We shall let the Champion himself talk, concerning his method as to his selection of breeders; in this way, perhaps the technique of the reader will thus be improved, as a result of reading this information. This knowledge should be of vital importance to every fancier at the time of the yearly culling.
"What is the goal of every fancier when he is making his yearly selection ?
In the first place, he is to select his breeders, and secondly, he has to fill the gaps in the empty nest boxes of the racers. Is there really a means which will permit us to discover a really valuable breeding pair, through selection ? We do not believe so. Indeed, the only way to get good breeders is to discover them. Let us always bear in mind that he who has nothing can only give nothing. One should only look for the good producers among the families of good pigeons, and only among birds of excellent origin. Does that of necessity mean that all pigeons of good origin will make good breeders ? Unfortunately, such a state of affairs would be too simple, and the sport would lose a great deal of its attraction. There is only one valid point, one single proof of quality, and that is in the birds produced. One will never be able to say that a bird is a good breeder, if to date, the bird has produced nothing of value. Because of this, we have always told our visitors that it is to every fancier's interest to breed out of every pair of quality pigeons, and to put the youngsters in the races. This was also Vander Espt's way ; and thanks to this method, he always had good breeding pairs. We would like to see every fancier rear at least two youngsters out of every pair of his quality pigeons, for, out of two from the same nest, one may expect to find at least one good one. Quite often, unfortunately, both youngsters will be inferior in quality, while the birds from the second nest may be of a much higher quality. Of course, one should always limit one's breeding, at the risk of becoming over-crowded. No matter what type of loft you may have, and regardless of what your goel may be in either breeding or flying, one should never lose sight of this principle. Naturally, if one is lucky enough to raise two good ones from the pair, then of course the pair will be kept together ; possibly, you may have run into a good cross, or one of the two parents is an exceptional bird, which every fancier dreams of owning !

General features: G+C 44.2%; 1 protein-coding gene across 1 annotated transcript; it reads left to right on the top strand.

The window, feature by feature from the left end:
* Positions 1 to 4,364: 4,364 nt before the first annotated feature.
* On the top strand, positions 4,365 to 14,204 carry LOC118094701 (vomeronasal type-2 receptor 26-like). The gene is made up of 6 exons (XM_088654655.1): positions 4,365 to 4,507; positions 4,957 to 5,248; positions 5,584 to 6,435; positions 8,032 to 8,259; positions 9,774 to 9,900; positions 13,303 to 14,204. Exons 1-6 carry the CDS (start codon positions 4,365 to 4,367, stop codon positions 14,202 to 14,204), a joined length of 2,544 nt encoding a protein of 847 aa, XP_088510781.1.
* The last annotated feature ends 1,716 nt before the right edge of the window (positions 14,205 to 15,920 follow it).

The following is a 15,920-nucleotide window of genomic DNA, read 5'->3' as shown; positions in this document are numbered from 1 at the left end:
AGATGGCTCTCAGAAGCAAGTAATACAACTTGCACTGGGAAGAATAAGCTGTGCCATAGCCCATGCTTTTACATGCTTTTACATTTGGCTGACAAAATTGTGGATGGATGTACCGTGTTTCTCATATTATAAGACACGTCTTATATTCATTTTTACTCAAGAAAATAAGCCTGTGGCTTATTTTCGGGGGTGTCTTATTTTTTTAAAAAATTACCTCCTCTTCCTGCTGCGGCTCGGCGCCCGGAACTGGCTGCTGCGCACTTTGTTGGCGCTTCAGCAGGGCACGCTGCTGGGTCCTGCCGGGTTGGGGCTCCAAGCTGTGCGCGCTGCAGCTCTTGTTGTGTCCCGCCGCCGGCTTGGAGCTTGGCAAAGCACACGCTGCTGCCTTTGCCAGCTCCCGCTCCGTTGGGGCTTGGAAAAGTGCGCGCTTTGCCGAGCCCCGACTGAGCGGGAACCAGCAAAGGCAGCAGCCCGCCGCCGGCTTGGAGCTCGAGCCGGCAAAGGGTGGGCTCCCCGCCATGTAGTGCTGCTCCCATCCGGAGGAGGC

If one youngster is good, his sex and his build should give you an indication as to which parent he resembles the most-and whose qualities he has been influenced by. For example, out of a trial pair of breeders,you rear an "extra" young hen that looks like the father ; let us suppose that with another pair, the very opposite occurs, then the chances are, that the cock from the second pair and the hen from the first pair would make a good pair of breeders. When the type, the origin, the sporting qualities create affinity, it will be to your interest to mate these together, and later, to test their products to discover their rue worth. If one is fortunate enough to discover a good breeding pair, then one should take extra good care of these. One should not fly such a pair any longer, for the risk of losing one or both would be too costly. One should never forget that the really good breeders are a rarity, and of necessity, all the more valuable. Surely, many pigeons could have become good producers, bringing joy and success to their owner, and possibly earning him a small fortune over the years. Unfortunately, in many lofts, by the time one finds out this rare quality in one of his breeding pairs, one of the two may have already got lost on the road, or has been killed. Do not forget that the best racer is not always the best breeder, and quite often it is not able to reproduce its sterling qualities in its offspring. Many "Ace" pigeons are of ordanary origin, and one should be reminded that the sporting qualities and true value often skip a generation. It would not be the first time to find an "Ace" mated to a strong hen of excellent origin, both of which produced only youngsters of average worth. However, from such average offspring,quite often one is able to breed "Aces" and "Champions." And so, one should always consider this peculiarity in forming matings for future breedings.